2009 Acura TL
Production2008-
AssemblyMarysville, Ohio, USA
Automobile layoutFront-engine design, Front-wheel drive / Four-wheel drive
Internal combustion engine3.5L Convert/hp V6 (Base)
3.7L Convert/hp V6 (SH-AWD)
Transmission (mechanics)5-speed automatic
Wheelbase109.3 in (2776 mm)
Length195.3 in (4961 mm) (Base)
195.3 in (4961 mm) (SH-AWD)
Width74.0 in (1880 mm)
Height57.2 in (1453 mm)
Curb weight3,699 lb (1,678 kg) (Base)
3,948 lb (1,791 kg) (SH-AWD)
RelatedHonda Accord
Acura MDX
Honda Pilot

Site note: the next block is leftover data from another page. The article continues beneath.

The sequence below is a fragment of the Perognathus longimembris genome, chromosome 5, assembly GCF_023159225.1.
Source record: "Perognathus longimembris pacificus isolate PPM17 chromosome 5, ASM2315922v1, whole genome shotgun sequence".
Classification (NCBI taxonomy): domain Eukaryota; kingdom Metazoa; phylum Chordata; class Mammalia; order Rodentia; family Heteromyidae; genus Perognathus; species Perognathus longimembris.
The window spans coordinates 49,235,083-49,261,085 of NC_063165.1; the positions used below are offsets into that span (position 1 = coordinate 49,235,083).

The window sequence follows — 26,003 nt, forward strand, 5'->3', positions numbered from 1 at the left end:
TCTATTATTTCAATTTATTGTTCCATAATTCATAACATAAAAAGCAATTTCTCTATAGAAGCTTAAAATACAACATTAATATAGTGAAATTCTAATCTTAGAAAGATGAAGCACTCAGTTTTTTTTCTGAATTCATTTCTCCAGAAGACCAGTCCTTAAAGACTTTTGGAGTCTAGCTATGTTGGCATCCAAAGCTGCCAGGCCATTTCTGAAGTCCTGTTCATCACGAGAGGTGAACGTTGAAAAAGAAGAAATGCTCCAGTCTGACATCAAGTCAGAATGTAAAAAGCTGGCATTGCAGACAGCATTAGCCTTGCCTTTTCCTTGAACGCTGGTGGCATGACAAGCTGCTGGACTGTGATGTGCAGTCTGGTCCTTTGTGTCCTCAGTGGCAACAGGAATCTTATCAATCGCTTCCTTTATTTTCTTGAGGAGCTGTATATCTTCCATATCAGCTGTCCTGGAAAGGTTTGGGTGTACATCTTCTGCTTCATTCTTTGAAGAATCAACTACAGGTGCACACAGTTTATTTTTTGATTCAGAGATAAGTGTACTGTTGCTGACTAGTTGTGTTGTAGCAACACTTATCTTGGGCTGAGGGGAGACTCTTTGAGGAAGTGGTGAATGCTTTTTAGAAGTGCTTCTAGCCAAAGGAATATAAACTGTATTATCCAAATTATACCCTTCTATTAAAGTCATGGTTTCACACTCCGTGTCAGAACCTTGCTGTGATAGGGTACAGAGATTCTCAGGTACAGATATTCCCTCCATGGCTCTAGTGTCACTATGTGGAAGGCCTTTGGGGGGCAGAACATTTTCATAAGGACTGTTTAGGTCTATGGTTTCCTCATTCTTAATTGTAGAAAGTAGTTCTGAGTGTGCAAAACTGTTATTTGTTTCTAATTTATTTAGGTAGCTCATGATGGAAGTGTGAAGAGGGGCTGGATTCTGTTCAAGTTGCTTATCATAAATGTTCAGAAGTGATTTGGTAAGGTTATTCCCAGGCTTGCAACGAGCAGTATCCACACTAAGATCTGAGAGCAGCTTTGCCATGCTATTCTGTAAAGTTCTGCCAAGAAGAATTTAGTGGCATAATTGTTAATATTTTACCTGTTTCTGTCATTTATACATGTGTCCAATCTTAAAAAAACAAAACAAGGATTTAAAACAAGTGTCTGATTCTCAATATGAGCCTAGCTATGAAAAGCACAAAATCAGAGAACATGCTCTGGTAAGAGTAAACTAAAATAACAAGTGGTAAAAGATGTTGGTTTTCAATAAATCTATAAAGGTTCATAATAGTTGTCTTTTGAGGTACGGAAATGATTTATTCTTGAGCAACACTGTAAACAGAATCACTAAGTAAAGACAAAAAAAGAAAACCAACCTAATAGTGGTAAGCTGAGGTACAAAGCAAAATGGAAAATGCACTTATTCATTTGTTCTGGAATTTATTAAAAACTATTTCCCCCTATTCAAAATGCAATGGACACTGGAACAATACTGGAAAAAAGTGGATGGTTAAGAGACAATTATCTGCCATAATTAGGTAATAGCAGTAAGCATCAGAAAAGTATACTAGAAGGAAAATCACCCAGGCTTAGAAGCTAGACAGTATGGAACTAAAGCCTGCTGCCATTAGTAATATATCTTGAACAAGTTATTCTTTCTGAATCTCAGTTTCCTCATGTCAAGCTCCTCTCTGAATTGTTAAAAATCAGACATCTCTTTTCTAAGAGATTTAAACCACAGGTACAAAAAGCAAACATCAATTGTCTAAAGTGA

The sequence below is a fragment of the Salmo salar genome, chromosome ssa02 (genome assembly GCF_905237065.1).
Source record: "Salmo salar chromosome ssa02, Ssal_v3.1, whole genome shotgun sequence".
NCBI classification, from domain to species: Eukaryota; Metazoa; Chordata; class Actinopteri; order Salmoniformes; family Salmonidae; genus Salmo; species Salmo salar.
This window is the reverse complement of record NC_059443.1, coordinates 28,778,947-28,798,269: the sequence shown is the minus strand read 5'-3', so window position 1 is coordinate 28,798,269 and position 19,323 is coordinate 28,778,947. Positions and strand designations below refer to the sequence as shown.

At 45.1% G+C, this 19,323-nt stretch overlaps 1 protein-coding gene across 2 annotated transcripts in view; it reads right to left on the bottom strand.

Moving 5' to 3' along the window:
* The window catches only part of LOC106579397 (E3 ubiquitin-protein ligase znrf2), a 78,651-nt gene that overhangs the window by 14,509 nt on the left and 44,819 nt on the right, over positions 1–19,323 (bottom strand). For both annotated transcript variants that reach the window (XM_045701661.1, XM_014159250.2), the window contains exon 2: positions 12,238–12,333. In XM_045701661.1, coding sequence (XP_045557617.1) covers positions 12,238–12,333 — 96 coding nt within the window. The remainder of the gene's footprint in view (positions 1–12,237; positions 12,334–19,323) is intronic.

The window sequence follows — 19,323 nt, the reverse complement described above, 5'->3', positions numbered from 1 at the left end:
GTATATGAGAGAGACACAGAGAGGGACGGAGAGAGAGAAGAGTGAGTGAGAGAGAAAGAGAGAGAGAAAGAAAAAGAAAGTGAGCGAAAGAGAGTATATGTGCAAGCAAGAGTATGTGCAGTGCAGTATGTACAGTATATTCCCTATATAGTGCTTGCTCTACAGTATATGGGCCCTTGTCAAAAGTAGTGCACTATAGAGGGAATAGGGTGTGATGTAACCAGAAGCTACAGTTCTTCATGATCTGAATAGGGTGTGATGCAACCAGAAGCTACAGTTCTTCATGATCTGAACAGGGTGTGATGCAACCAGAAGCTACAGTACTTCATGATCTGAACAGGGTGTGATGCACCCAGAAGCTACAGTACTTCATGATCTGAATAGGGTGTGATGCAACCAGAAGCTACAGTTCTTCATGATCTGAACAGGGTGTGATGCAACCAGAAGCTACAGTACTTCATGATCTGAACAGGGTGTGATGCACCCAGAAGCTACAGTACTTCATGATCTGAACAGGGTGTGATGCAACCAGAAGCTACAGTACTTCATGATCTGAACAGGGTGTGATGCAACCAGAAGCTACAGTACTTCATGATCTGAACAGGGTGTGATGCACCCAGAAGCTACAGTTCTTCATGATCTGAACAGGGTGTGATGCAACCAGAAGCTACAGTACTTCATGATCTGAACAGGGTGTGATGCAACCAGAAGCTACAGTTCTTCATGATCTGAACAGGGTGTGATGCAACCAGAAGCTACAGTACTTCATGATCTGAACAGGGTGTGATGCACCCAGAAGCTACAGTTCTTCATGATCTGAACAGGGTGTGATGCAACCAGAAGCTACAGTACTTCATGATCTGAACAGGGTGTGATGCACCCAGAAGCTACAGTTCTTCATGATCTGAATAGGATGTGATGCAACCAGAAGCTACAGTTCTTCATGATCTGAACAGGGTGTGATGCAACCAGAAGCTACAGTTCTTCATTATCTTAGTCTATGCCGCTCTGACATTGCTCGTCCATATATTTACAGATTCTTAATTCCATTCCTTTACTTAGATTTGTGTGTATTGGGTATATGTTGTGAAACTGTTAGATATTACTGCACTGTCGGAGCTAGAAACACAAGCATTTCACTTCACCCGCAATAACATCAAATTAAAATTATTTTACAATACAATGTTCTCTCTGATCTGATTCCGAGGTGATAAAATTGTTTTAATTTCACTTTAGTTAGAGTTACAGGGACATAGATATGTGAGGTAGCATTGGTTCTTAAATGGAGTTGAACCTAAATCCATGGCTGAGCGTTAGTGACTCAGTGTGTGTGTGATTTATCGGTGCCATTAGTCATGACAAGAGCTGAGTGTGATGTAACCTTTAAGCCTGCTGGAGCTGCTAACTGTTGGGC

The 2009 Acura TL moves further upmarket with a more aggressive interpretation of Acura's latest styling vocabulary, known as "Keen Edge Dynamic." Featured prominently on the front is Acura's controversial "Power Plenum" upper grille. The size of the car has increased slightly as a consequence, and the wheelbase has been stretched 1.4 inches (36 mm) to 109.3 inches (2,780 mm). The car is also 6.2 inches (160 mm) longer overall, 1.8 inches (46 mm) wider and Convert/LoffAoffDbSon taller. Rear legroom improves by 1.3 inches (33 mm) and rear shoulder room increases by Convert/LoffAoffDbSon. The all-new package also improves structural rigidity significantly, thanks in part to the use of high-strength steel in 47.6 percent of the chassis.